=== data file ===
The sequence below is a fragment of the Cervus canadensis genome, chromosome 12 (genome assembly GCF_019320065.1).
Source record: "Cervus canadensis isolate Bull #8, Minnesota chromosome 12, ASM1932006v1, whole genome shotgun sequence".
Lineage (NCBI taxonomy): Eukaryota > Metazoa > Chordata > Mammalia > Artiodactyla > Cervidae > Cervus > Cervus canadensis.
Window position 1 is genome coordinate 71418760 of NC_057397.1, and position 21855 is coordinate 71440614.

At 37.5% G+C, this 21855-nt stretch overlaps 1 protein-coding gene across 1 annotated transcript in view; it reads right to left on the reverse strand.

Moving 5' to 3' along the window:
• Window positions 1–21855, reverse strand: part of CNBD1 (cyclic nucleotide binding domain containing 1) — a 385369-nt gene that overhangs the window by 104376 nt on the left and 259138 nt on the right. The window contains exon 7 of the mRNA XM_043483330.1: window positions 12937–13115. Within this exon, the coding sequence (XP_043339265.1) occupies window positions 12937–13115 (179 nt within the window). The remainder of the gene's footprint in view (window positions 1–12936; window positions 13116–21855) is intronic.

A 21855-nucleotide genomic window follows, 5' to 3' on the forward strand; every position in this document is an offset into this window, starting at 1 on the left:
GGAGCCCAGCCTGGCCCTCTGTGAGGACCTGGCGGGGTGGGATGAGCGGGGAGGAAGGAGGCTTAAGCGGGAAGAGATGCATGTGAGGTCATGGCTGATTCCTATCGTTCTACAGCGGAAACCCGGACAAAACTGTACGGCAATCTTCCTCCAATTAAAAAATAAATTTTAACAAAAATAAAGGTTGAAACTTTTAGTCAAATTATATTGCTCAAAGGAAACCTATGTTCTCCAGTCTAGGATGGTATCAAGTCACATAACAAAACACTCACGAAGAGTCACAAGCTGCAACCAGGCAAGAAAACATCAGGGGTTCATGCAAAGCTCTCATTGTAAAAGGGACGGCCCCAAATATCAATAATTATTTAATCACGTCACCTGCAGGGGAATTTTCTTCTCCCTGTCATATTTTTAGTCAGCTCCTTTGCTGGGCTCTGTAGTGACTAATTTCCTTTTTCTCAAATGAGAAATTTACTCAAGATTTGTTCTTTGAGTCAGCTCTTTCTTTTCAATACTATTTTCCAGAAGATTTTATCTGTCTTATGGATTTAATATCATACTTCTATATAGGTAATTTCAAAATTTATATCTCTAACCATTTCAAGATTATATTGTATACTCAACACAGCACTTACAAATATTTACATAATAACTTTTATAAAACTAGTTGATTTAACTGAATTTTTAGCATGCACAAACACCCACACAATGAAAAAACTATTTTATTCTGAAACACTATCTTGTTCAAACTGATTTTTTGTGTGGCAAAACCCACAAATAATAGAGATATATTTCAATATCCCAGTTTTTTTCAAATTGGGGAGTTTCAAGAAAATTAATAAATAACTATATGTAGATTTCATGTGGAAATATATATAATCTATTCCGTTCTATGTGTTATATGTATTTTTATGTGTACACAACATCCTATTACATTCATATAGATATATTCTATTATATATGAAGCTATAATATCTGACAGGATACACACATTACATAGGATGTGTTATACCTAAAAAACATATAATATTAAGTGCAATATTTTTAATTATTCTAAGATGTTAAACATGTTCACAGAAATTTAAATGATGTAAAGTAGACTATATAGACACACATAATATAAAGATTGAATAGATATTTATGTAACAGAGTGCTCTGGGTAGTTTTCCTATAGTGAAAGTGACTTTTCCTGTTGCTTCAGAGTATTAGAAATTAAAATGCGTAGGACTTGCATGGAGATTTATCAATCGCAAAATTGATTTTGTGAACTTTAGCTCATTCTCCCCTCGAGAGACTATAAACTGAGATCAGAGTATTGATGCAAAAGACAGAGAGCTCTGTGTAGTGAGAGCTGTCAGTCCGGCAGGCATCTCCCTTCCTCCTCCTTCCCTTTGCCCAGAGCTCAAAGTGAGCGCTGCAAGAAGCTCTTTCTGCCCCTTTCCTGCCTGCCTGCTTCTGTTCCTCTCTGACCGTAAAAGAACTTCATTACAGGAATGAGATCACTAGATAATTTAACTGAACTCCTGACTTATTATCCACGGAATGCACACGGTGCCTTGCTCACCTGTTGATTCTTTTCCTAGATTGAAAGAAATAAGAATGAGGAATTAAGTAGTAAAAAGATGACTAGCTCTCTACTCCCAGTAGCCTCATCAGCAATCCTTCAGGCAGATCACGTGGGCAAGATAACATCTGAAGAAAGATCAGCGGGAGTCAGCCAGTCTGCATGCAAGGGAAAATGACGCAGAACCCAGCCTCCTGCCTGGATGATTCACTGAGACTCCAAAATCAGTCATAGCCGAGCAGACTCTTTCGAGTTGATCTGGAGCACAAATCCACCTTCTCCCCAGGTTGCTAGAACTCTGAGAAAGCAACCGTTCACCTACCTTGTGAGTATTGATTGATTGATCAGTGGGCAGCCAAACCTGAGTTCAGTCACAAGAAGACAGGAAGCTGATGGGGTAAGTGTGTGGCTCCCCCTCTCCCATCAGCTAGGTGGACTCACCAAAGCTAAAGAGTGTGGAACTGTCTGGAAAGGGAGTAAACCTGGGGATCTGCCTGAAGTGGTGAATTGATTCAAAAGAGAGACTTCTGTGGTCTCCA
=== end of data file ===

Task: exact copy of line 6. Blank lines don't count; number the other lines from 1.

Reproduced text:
Moving 5' to 3' along the window: